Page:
It’s Halloween, but this comic book movie news isn’t a trick or a treat.
Warner Bros. and DC Entertainment’s The Flash has just lost its second director, as Rick Famuyiwa (Dope) has left the project over “creative differences,” he announced Monday.
While specifics remain a mystery, these likely weren’t the sort of “creative differences” that drove Tim Miller away from Deadpool 2 earlier this month. Ezra Miller who’s set to play Barry Allen, aka the Flash doesn’t have the same creative influence as Ryan Reynolds, so this wasn’t a pissing match between the film’s director and star.
We’ll let Famuyiwa explain the decision in his own words:
When I was approached by Warner Bros and DC about the possibility of directing The Flash, I was excited about the opportunity to enter this amazing world of characters that I loved growing up, and still do to this day. I was also excited to work with Ezra Miller, who is a phenomenal young actor, reads Famuyiwa’s carefully-worded statement. I pitched a version of the film in line with my voice, humor, and heart. While its disappointing that we couldnt come together creatively on the project, I remain grateful for the opportunity. I will continue to look for opportunities to tell stories that speak to a fresh generational, topical, and multicultural point of view. I wish Warner Brothers, DC, Jon Berg, Geoff Johns, and Ezra Miller all the best as they continue their journey into the speed force.
Read between the lines. Famuyiwa wanted to make an edgier movie than Warner Bros. and DC were prepared for. But if that’s the case, why did they hire him in the first place? He told them what his vision was and they went along with it, so why the sudden change of heart?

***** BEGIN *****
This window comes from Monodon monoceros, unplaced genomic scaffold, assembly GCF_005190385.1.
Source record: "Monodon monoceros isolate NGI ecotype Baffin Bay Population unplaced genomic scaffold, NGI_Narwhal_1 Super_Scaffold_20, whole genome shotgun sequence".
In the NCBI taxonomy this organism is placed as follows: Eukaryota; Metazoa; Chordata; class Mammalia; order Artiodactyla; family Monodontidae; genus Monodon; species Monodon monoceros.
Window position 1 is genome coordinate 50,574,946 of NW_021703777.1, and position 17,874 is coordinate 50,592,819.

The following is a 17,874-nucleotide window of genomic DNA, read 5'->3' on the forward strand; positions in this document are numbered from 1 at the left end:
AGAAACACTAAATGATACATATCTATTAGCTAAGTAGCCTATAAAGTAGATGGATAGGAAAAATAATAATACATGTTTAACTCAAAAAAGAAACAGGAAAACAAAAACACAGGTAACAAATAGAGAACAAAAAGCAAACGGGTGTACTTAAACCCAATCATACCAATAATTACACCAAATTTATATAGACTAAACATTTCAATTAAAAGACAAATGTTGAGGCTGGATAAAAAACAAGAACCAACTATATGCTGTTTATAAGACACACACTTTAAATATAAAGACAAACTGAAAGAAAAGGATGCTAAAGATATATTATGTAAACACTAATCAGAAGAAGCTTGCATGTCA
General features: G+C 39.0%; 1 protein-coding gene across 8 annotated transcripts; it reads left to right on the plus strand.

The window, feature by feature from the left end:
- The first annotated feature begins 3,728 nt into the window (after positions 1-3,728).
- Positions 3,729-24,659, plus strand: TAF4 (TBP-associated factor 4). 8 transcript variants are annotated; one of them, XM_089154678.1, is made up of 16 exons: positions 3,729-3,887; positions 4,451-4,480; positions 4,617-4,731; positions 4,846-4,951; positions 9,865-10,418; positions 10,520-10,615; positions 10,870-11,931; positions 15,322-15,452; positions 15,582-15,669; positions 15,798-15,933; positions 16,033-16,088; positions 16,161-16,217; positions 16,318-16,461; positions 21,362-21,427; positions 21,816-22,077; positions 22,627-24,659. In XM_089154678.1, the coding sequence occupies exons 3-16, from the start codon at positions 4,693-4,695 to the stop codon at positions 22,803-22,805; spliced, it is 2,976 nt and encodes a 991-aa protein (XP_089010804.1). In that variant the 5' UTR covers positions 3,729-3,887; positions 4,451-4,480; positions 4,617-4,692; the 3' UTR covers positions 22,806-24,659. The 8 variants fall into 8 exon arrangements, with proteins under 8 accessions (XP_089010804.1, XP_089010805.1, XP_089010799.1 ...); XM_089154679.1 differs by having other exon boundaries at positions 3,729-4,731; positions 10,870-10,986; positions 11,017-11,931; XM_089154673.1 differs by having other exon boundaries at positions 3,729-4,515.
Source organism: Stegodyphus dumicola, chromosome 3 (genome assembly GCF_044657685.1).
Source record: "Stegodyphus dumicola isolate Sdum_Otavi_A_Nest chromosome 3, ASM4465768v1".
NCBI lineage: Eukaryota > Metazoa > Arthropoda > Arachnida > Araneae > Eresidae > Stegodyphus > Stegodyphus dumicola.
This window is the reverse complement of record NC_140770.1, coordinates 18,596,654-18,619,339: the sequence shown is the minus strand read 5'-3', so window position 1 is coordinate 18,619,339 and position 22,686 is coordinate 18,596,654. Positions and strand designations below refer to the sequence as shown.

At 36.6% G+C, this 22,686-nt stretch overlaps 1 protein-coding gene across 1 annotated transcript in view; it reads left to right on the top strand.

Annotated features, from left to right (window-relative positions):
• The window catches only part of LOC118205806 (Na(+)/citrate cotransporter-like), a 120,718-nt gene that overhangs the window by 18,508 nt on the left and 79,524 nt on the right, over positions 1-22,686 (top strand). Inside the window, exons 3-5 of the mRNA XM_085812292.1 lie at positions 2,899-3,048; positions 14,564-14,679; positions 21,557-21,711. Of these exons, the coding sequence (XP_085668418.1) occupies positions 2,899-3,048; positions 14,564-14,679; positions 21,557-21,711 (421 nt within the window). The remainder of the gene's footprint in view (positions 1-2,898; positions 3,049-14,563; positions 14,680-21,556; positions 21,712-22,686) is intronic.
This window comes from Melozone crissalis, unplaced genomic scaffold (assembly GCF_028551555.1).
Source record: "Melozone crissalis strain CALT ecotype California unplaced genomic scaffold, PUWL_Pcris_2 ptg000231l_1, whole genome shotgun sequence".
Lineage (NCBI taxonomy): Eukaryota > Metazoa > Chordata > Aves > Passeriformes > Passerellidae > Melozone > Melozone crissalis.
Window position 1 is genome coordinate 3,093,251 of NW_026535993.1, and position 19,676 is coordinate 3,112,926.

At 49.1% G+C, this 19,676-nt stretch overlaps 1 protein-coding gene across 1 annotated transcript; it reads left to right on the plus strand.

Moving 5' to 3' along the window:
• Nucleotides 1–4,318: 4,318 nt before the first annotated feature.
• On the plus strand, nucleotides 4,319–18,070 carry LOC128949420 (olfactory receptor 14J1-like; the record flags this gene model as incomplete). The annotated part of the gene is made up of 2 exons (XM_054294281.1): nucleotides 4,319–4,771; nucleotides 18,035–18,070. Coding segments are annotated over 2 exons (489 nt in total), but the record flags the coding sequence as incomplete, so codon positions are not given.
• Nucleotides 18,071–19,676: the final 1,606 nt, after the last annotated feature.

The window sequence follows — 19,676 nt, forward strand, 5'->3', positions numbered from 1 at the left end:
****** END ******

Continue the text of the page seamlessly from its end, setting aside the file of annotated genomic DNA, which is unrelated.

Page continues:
The Flash already lost one director in Seth Grahame-Smith, whose script is supposed to serve as the basis of the film. If Famuyiwa was using Grahame-Smith’s old script (with some revisions, to be sure), then why was it deemed too edgy now, at such a late juncture?
Famuyiwa’s exit couldn’t have come at a worse time, as The Flash was well into pre-production and was already assembling its supporting cast, which includes Kiersey Clemons as Iris West and Billy Crudup as Barry Allen’s father. Production had been slated to start early next year in advance of a March 16, 2018 release date.
To be fair, the film’s schedule could stay on track, but Warner Bros. will have to hire a new director super fast (get it?), or else the studio will be cutting it too close and may be forced to delay the movie.
Warner Bros. and DC Entertainment ran into the same problem on Wonder Woman, with Michelle MacLaren exiting over “creative differences,” which has become a joke of a phrase amongst fans and reporters. MacLaren was eventually replaced by Patty Jenkins, though it’s unclear how much creative authorship she’ll ultimately be responsible for.
Ultimately, it’s ironic how WB and DC have repeatedly touted themselves as filmmaker-driven studios, because what they’ve really been doing lately is driving filmmakers away. We’d love to be blown away by the DCEU, but these expendable director swaps are anything but encouraging.
It’s all on you now, Justice League. Don’t blow it.